A class of Washington Primary School kindergarten students thoroughly enjoyed a special lesson delivered to them from 3,000 miles away by California Academy of Sciences staff.
Teachers Peri Alfano and Emily Meyers celebrated National Distance Learning Day with a unique lesson for the youngsters in their class.
“We learned about penguins, their living environment and what they need to survive,” Mrs. Meyers said. “The students interacted with staff from the California Academy of Sciences and engaged in ‘turn and talks’ with each other to discuss the parts of a penguin’s body and how to waddle like a penguin.”
The California Academy of Sciences is “home to engaging exhibits, charismatic live animals, and a fascinating team of scientists and presenters working to explore, explain, and sustain the diversity of life. Through formal and informal education programs, the Academy fosters scientific literacy among teachers and learners of all ages,” according to the organization’s website.
Students learned about a colony of South African penguins residing at the California Academy of Sciences. The youngsters were amazed that while penguins are similar to other birds there are differences that help them to survive in harsh environments.
The Washington kindergarteners explored what it’s like to be a penguin by waddling and swimming like one, while investigating the habitat in which they live. They later had plenty of questions for Academy staff as well as for Mrs. Alfano and Mrs. Meyers.
“The students loved interacting with an educator who was all the way in California,” Mrs. Meyers said. “I hope we have more opportunities to view more lessons like these in the future.”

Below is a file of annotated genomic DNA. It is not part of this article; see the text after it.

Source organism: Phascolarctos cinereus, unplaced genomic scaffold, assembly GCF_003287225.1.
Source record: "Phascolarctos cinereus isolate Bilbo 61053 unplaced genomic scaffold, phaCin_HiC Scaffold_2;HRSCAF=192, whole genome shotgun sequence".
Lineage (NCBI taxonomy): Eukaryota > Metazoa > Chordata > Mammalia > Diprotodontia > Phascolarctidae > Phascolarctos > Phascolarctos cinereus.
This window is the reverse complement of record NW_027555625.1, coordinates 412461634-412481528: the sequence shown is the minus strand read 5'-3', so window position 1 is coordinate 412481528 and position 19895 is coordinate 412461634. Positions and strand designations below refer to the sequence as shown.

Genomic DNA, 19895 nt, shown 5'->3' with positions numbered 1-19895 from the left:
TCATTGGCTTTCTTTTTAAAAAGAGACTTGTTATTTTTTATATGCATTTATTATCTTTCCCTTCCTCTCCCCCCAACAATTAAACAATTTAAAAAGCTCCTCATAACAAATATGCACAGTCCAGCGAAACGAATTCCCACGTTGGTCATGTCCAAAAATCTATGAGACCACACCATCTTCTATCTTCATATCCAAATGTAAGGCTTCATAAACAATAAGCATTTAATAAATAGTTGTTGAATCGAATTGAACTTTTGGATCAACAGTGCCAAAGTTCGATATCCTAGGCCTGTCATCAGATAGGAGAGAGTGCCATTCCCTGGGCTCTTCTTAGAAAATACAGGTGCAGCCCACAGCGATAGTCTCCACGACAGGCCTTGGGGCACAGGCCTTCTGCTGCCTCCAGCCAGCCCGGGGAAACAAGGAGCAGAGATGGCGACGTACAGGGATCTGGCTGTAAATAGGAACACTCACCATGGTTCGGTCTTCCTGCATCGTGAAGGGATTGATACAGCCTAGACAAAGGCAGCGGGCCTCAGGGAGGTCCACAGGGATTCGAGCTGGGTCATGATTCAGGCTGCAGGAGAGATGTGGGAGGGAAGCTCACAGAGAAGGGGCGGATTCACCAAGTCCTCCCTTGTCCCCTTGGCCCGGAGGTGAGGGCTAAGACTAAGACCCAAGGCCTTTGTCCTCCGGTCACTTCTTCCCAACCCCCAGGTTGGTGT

Here’s how the distance virtual lesson unfolded:
- Students compared penguins to other birds to discover what features they all have in common.
- The kindergarteners virtually traveled to South Africa to observe the natural habitat of these penguins.
- The youngsters took a look at the Academy’s African penguin colony as staff members made observations about the birds and the habitat in which they live in California.
- Students discovered through observing penguins swimming and eating, how penguins use their unique features to survive.
- The kindergarteners were sad to hear that African Penguins are critically endangered.
As the lesson wrapped up, the Washington youngsters had come to understand how a penguin’s physical features help it to survive in its environment. They also learned more about the practice of observing and asking pertinent questions. Finally, the kindergarteners gained a new appreciation for penguins and the places where they live.